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Beyoncé’s ‘Cowboy Carter’ is here and it’s much more than country

Beyoncé has gone country, sure… but it turns out that’s only half of it.

For months, the superstar, who made a name for herself in R&B and pop, has been telegraphing her take on country music and style. She wore the “disco” cowboy hat at her Renaissance World Tour last year, and her “western” look at the Grammys in February, complete with a white Stetson hat and a studded black jacket. Then, on Super Bowl night, he released two new songs and sent one of them, “Texas Hold ‘Em,” featuring plucked banjos and lines about Texas and hoedowns, to country radio stations, sparking an industry-wide debate. about the defensive moat that has long surrounded Nashville’s musical institutions.

At midnight on Friday, Beyoncé finally released her new album, “Cowboy Carter,” and the country bona fides were certainly there. Dolly Parton offers an introductory cameo to Beyoncé’s version of “Jolene,” Parton’s 1972 classic about a woman confronting a romantic rival. Willie Nelson appears twice as a grizzled DJ, who says that he “turns you on with some really good (expletive),” including snippets of Chuck Berry, Sister Rosetta Tharpe, and blues singer Son House.

However, “Cowboy Carter” is much broader than simply a country album. Beyoncé covers “Blackbird” by the Beatles and, on the song “Ya Ya,” she draws inspiration from “Good Vibrations” by Nancy Sinatra and the Beach Boys. “Desert Eagle” is shimmering funk, and the upbeat “Bodyguard” wouldn’t be out of place on a modern rock radio station. The album’s range suggests a broad essay on contemporary pop music and on the nature of the genre itself.

That theory is made clear in the partially spoken-word song “Spaghettii,” which features the pioneering but absent black country singer Linda Martell, who in 1970 released an album called “Color Me Country.”

“Gender is a fun little concept, right? Yes, they are,” says Martell, 82. “In theory, they have a simple and easy to understand definition. But in practice, well, some may feel limited.”

Of course, Beyoncé herself indicated as much a week ago when she posted a note on Instagram saying, “This is not a country album. “This is a ‘Beyoncé’ album.”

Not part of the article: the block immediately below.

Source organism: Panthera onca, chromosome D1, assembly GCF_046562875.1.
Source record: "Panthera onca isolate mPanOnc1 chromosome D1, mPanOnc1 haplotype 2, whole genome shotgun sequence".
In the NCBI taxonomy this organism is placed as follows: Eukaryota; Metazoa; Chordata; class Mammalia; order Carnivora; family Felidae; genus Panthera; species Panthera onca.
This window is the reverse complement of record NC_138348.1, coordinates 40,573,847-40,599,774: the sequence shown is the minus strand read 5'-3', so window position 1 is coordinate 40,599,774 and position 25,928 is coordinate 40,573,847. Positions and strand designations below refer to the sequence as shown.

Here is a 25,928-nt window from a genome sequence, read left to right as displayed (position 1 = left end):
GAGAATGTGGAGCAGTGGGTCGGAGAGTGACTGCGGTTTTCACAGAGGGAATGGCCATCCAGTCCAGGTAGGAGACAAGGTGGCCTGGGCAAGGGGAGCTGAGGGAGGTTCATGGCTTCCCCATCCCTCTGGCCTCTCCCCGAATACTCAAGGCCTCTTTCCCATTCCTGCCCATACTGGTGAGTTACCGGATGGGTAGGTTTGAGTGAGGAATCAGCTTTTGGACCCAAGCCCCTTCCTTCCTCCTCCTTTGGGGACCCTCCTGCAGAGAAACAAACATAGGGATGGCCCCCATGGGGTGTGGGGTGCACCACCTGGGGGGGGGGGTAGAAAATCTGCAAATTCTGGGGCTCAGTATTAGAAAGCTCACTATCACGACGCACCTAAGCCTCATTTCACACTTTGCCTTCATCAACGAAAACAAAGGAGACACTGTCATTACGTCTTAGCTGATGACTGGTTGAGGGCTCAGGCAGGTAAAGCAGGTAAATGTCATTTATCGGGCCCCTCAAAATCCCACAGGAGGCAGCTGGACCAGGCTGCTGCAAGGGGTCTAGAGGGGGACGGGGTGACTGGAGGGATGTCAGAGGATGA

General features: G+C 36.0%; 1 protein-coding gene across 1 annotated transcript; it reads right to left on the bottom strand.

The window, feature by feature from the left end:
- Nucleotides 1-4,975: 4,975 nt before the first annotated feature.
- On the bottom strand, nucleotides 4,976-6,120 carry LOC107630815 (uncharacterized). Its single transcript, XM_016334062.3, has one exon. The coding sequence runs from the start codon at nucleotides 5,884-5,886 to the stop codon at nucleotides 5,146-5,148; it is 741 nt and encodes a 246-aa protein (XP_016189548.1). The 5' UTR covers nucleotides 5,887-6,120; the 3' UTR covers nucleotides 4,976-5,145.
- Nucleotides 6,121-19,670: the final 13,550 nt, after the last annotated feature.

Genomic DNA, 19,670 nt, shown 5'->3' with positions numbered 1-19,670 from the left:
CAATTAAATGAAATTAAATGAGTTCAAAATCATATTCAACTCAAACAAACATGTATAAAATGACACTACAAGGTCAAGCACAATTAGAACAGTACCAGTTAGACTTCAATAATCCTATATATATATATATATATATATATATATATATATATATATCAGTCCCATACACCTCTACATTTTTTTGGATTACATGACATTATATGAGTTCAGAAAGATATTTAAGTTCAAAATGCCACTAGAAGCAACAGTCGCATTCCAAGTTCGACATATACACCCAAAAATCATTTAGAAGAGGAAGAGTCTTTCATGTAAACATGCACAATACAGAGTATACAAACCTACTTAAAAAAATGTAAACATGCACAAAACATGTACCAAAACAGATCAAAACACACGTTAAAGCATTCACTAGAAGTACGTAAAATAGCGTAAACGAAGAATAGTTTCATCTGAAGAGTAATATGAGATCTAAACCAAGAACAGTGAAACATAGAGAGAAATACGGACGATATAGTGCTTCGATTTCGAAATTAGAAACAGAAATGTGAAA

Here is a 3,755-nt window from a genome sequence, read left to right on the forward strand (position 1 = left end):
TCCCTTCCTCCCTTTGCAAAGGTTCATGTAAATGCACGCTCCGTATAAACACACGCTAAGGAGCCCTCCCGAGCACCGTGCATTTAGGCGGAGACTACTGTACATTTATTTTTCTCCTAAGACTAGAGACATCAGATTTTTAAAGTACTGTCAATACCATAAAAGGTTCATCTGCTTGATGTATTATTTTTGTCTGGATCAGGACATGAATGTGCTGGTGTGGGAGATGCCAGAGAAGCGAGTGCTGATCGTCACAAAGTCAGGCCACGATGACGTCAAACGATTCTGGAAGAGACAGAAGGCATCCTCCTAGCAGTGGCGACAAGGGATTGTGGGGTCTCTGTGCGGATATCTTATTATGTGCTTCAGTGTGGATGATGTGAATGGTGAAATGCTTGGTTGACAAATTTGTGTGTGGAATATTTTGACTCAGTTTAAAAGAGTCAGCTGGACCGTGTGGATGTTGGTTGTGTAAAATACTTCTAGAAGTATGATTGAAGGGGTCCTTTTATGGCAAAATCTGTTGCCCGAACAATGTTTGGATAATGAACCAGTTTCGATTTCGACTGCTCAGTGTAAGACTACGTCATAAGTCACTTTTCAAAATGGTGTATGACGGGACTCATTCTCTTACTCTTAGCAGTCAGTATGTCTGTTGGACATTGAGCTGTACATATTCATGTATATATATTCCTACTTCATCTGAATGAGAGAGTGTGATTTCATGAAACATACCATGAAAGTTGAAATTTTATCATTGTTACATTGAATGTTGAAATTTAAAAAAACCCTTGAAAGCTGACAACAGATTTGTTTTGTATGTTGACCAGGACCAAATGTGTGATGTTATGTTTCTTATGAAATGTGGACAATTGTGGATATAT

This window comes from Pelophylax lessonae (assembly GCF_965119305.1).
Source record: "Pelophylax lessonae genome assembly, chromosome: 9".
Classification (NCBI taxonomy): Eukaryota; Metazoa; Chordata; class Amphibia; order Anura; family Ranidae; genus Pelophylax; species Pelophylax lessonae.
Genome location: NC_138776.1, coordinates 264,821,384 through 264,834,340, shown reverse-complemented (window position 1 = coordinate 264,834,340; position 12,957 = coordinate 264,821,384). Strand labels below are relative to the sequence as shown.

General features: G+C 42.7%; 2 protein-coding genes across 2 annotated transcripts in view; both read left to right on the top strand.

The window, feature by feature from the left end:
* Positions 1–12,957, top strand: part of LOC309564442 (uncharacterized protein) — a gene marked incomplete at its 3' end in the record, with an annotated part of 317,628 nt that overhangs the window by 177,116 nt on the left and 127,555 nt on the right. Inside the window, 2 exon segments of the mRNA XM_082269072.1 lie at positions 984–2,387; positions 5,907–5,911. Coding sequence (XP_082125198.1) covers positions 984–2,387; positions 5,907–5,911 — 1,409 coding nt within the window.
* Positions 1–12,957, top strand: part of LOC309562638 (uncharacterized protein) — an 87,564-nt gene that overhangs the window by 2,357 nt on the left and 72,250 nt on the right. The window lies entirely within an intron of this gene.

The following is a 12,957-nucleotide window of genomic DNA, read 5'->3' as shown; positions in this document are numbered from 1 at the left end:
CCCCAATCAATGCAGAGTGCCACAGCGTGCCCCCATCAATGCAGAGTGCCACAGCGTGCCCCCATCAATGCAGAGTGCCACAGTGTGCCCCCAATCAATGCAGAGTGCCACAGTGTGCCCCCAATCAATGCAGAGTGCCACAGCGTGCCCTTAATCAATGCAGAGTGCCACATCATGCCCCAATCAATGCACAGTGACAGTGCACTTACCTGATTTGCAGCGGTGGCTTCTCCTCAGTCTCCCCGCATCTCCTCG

Still, the theme of simultaneously celebrating and transforming country music extends to the album cover, which shows Beyoncé sitting sideways on a white horse, dressed in red, white and blue rodeo gear and hoisting an American flag.

Guests on the album include Miley Cyrus on the song “II Most Wanted” and Post Malone on “Levii’s Jeans.” (The extra I’s underscore that “Cowboy Carter” is officially “Act II” of what Beyoncé has said will be a three-album cycle, starting with “Renaissance” in 2022. That motif is repeated throughout the list of songs from 27 songs on the album. The Beatles’ version, in which he is joined by a quartet of young black country singers (Tanner Adell, Brittney Spencer, Reyna Roberts and Tiera Kennedy) is billed as “Blackbiird”). Halfway through the song “Daughter,” Beyoncé even does some push-ups. she opera skills, singing a bit of “Caro Mio Ben,” a popular 18th-century Italian aria. (More on that here.)

In a statement, Beyoncé described the album’s sonic texture, differentiating it from the synthesized process behind most contemporary pop albums (including her own).

“With artificial intelligence and digital filters and programming, I wanted to go back to real instruments and I used very old instruments,” he said. “I didn’t want some layers of instruments like strings, especially guitars, and organs to be perfectly tuned. I kept some songs raw and leaned towards folk.”

As with “Renaissance,” audio for “Cowboy Carter” leaked online shortly before its planned release, with some fans urging others not to listen to it sooner.

When Beyoncé released her self-titled “visual album” without warning in 2013, establishing the “surprise drop” as an industry trope, it was partly to protect the album from leaks, which had become a threat to sales figures. first week sales. . For these last two albums, Beyoncé has adopted a more conventional marketing plan, announcing her album weeks in advance and preparing deluxe physical editions. (There are plenty for “Cowboy Carter,” including LPs on, yes, red, white and blue vinyl.)

In the end, the leaks meant little for “Renaissance,” which went straight to No. 1. And regardless of the new album’s fate at country radio, where so far “Texas Hold ‘Em” has only reached No. 1. 33: The commercial potential of “Cowboy Carter” seems enormous, given Beyoncé’s recent success.

Last year he won his 32nd Grammy Award, more than any artist in history. Her Renaissance tour sold $580 million in tickets, second only to Taylor Swift. A related concert film, “Renaissance: A Film by Beyoncé,” offered a rare behind-the-scenes look at her creative process and was a hit in theaters.

Last week, as the release of “Cowboy Carter” approached, Beyoncé wrote on Instagram that the album was “over five years in the making” and that it was “born out of an experience I had years ago where I didn’t feel like happy”. welcome… and it was very clear that it was not.” Her fans focused on her appearance at the Country Music Association Awards in 2016, where she performed her song “Daddy Lessons” with the Chicks, and sparked backlash online.

“The criticism I faced when I first entered this genre forced me to overcome the limitations that were placed on me,” Beyoncé said. The new album, she added, “is the result of challenging myself and taking my time to mix and match genres to create this body of work.”